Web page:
Mohammad’s Miracle | St Louis Immigration Law Blog
- Created: 07 March 2014
- Written by David
I suspect it is rare for a lawyer to experience a miracle in the course of representing a client, yet I have. Miracle is the only word my client and I could come up with to adequately describe what happened.
Late in December Mohammad came to me asking for help getting his wife and daughter to the US as immigrants. This young father, a native of Pakistan and now a permanent resident living and working in the United States, had filed the required immigration paperwork on his own. His petition for his wife had already been approved, but yet he still needed my help.
You see Mohammad had returned from a trip to Pakistan about a year earlier. The trip was for the express purpose of entering into an arranged marriage. The couple wed and consummated their marriage after which Mohammad had to return to the US. His wife, still in Pakistan, became pregnant and last summer gave birth to a beautiful baby girl. Mohammad could not afford to travel to Pakistan to see his new born child, so he waited for his petition to be approved. However, by the time the petition was approved, the family was struck with the devastating news that their infant daughter had leukemia. By the time Mohammad came to me, his wife was spending countless hours in emergency rooms because the Pakistani medical system would not treat such a young child with leukemia. All they could provide was palliative care. Mohammad contacted me because he knew if they could not get their daughter to the US quickly, she might die, particularly because she was not being treated for her cancer.
We filed an expedite request with the Department of State which was approved right away. The State Department then notified the US Embassy in Pakistan that the case had been approved for expedited processing. Once we were able to contact the US Embassy in Pakistan, they set a visa interview date just days away. Usually it take many weeks to get such an appointment. Everything was moving surprisingly fast for a process that otherwise takes months. Then things stopped.
A consular officer at the Embassy informed the mother at the interview that she would be approved, but also that additional information was needed, including proof of health care coverage. At the time, Mohammad had no health insurance because he was self-employed. Even if he did have coverage, his foreign spouse and child would not be covered given their geographic separation from the father. As a result of this request from the Embassy, Mohammad signed up for insurance but pointed out that his wife and child could not yet be covered until after they arrived in the US, and that the insurance would not begin until the next month after applying. Things looked bleak, and the very real possibility Mohammad’s little girl would die waiting for her father’s insurance coverage had all the makings of a classic tragedy. We were unable to convince the US Embassy to approve the visa despite the instant lack of coverage (we argued coverage would exist eventually anyway, so why risk a child’s death?). Days turned into weeks as we struggled even to contact the Embassy, let alone get an answer from them (they won’t take phone calls on any cases–all communication must be by fax or a form email from their website).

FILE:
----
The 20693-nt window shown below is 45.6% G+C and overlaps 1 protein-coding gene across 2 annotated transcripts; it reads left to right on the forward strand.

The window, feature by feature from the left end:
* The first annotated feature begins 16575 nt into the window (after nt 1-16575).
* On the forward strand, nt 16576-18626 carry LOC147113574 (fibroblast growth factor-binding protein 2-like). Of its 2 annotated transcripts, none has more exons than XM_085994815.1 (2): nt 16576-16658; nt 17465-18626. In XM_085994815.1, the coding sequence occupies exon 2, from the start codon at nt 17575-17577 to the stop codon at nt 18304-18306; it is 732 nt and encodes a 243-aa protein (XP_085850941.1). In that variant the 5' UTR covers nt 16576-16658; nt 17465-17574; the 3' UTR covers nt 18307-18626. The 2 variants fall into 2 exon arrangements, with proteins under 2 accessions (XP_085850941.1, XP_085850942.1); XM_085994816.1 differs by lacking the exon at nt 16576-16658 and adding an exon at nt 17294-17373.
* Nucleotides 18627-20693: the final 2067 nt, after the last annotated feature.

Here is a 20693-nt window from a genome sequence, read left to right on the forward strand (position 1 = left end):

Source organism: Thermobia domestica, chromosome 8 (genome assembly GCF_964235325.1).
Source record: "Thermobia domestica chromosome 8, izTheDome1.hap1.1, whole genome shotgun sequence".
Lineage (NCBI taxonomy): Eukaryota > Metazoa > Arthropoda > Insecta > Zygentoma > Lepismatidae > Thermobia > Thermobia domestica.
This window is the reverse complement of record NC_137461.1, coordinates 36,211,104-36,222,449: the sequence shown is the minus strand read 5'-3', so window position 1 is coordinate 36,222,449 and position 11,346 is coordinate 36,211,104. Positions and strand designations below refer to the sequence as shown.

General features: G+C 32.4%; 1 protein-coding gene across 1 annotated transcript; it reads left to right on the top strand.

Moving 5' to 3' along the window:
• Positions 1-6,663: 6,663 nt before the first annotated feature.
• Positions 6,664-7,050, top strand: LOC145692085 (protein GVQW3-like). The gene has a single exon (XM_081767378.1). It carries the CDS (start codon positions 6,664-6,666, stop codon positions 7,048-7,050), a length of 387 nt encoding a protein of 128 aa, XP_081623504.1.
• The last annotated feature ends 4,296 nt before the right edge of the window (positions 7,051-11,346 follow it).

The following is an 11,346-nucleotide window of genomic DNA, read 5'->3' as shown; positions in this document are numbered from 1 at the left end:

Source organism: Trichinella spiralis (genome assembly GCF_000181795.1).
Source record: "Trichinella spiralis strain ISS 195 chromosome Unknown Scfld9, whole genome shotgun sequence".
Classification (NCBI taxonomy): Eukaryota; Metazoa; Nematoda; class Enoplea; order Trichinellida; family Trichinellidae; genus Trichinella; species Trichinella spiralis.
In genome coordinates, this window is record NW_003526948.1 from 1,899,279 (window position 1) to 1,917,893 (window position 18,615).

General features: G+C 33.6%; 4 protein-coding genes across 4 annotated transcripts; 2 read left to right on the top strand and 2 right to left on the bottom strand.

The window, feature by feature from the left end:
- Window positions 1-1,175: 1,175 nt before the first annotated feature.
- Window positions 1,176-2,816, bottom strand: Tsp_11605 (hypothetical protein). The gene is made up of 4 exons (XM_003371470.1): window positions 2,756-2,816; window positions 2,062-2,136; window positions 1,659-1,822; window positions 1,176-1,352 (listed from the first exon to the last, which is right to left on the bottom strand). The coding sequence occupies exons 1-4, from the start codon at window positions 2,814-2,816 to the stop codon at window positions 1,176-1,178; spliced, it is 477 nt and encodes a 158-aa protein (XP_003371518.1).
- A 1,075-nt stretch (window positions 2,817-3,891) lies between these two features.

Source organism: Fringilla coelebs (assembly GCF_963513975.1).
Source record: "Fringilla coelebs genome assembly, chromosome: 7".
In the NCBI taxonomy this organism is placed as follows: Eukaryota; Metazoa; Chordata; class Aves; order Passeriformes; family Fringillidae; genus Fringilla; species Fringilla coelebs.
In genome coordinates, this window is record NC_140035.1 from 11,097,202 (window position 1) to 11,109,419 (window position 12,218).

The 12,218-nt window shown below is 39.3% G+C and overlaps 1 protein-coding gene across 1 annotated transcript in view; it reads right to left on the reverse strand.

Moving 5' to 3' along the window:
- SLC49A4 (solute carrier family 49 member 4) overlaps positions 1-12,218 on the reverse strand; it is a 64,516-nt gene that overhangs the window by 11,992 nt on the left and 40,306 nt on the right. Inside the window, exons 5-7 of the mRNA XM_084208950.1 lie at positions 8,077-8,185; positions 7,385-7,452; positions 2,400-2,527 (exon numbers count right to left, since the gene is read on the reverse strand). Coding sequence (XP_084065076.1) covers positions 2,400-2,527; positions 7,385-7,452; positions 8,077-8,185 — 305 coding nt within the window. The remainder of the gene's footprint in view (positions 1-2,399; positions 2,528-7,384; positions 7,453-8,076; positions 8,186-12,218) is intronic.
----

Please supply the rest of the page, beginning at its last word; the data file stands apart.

Weeks later Mohammad finally had his proof of insurance in the form of an insurance card. We sent it to the Embassy and, after several days of prodding, they acknowledged receipt of the documentation and indicated the case was approved and the visa was being issued. It took over a week for them to issue the visa and return the passport they had been holding since the interview. By mid-February, nearly two months after the case had been approved for “expedited” processing, the mother and daughter finally had their visas in hand.
I didn’t hear from Mohammad after that, until today. He called me in what can only be described as giddy spirits. His infant daughter had just completed a week of tests and evaluation at the hospital here in the United States. It turns out she does not have leukemia! In fact, she does not have any disease. Did the experts in Pakistan misdiagnose her? Did her body heal on its own? There is no doubt this baby was very ill. Mohammad would call me regularly to inquire if we couldn’t do more because his wife had just spent another night at the emergency room with their daughter. Now, the girl is healthy and happy and unified with her mother and father for the first time in her life.
During my career I have shared a client’s joy at an acquittal on criminal charges; I have shared a client’s joy at being allowed to stay in the United States; I have shared a client’s joy at being freed from lengthy confinement, but none of this elation compares to my sharing a client’s joy at the miraculous healing of a baby girl. Joy to the World indeed.